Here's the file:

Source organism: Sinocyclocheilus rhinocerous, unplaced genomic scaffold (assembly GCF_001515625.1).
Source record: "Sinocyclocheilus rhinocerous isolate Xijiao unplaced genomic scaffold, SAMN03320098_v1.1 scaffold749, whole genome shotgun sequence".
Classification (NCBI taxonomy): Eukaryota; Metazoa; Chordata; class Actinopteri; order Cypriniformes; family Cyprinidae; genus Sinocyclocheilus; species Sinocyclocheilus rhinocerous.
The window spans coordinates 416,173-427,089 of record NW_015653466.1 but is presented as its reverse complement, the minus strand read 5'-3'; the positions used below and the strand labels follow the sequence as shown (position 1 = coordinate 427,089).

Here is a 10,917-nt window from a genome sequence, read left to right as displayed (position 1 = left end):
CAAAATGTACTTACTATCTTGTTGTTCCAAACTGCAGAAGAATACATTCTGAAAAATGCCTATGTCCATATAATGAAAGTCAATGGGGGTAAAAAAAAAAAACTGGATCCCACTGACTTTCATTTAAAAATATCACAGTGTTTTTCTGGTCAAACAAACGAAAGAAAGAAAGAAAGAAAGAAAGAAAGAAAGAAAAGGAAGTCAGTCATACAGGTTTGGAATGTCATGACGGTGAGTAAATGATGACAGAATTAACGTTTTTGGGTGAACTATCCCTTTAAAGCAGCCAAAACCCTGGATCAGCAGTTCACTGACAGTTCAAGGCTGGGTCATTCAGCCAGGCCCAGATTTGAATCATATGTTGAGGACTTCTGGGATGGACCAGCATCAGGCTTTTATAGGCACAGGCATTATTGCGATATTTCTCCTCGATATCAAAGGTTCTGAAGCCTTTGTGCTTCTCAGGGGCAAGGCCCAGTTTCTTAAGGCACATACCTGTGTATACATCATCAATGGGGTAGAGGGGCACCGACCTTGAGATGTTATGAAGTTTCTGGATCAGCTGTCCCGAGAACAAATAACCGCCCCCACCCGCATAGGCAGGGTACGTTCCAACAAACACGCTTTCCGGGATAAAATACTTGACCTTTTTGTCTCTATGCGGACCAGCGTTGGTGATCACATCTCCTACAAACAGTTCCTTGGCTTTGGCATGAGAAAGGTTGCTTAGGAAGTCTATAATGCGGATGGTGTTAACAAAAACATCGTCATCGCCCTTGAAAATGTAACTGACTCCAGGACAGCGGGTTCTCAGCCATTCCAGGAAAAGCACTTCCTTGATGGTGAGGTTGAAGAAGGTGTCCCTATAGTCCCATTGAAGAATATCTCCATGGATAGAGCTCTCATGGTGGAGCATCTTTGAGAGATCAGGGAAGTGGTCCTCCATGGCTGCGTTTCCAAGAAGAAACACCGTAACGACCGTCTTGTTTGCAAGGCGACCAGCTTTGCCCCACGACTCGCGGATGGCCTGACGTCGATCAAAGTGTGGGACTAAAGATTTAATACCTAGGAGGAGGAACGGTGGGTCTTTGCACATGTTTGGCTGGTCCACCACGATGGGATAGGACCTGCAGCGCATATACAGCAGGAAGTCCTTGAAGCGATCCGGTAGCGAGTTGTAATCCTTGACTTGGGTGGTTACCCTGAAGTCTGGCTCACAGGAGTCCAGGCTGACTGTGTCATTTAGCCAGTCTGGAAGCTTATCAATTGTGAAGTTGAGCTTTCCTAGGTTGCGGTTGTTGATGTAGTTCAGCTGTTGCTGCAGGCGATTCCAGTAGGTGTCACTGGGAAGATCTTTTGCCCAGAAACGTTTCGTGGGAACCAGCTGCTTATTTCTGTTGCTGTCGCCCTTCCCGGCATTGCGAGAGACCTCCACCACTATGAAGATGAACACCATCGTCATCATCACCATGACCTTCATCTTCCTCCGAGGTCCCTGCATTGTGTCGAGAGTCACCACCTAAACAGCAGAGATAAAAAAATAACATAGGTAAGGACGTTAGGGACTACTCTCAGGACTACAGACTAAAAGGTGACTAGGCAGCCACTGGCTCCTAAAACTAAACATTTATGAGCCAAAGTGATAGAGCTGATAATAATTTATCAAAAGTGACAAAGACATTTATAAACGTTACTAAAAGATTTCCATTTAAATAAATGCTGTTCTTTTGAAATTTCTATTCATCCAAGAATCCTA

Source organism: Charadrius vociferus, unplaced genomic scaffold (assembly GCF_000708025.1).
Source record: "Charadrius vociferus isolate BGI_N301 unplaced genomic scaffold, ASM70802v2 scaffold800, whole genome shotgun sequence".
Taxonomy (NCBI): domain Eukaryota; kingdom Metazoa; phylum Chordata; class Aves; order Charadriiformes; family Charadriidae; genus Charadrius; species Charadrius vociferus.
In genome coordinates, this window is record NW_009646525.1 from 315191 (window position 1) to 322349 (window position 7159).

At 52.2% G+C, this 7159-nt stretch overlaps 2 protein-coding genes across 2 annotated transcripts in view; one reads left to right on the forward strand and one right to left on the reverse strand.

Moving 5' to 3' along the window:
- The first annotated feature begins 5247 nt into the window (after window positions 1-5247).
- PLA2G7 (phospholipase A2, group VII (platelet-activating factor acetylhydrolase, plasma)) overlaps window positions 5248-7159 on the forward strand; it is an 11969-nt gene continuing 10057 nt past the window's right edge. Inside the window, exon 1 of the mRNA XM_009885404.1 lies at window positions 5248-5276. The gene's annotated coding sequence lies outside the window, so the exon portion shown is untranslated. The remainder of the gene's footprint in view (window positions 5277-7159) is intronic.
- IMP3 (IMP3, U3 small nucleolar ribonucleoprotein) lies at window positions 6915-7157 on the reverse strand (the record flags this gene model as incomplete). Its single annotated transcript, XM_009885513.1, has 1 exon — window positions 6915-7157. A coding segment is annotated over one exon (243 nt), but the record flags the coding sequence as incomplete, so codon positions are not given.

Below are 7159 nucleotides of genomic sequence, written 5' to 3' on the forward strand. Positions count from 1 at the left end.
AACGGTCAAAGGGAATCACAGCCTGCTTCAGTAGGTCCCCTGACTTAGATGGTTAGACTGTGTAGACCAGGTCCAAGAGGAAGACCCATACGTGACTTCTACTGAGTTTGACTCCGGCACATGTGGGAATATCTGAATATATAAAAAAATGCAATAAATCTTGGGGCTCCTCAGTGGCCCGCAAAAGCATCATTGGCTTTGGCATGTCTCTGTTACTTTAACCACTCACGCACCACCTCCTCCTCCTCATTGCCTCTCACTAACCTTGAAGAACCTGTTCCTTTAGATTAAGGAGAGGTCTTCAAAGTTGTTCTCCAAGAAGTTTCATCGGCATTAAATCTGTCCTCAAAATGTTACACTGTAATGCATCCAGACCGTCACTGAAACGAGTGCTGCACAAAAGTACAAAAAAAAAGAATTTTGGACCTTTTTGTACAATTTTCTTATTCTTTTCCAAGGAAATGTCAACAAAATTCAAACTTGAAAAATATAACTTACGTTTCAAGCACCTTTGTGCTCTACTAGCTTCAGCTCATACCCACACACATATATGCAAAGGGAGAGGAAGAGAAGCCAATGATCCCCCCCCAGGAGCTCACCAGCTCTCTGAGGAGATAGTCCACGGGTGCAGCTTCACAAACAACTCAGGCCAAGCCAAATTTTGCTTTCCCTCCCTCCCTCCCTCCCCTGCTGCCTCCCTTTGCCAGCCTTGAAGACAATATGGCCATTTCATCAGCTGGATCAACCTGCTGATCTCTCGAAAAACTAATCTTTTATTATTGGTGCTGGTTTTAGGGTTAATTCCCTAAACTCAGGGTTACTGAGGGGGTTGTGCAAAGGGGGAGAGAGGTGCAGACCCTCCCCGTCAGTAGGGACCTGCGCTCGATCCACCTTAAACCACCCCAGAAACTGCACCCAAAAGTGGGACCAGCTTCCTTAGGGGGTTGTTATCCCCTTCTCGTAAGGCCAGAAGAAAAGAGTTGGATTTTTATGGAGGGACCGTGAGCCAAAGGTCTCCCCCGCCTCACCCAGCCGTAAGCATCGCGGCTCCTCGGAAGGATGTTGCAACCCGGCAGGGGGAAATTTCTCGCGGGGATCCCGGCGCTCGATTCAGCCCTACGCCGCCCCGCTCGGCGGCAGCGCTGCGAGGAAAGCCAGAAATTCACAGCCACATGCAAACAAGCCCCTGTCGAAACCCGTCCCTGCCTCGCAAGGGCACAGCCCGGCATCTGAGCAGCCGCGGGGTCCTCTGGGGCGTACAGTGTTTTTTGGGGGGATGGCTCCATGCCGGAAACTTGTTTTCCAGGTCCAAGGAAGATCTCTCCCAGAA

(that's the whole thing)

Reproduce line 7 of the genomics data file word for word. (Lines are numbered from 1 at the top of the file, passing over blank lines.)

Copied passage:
Source organism: Charadrius vociferus, unplaced genomic scaffold (assembly GCF_000708025.1).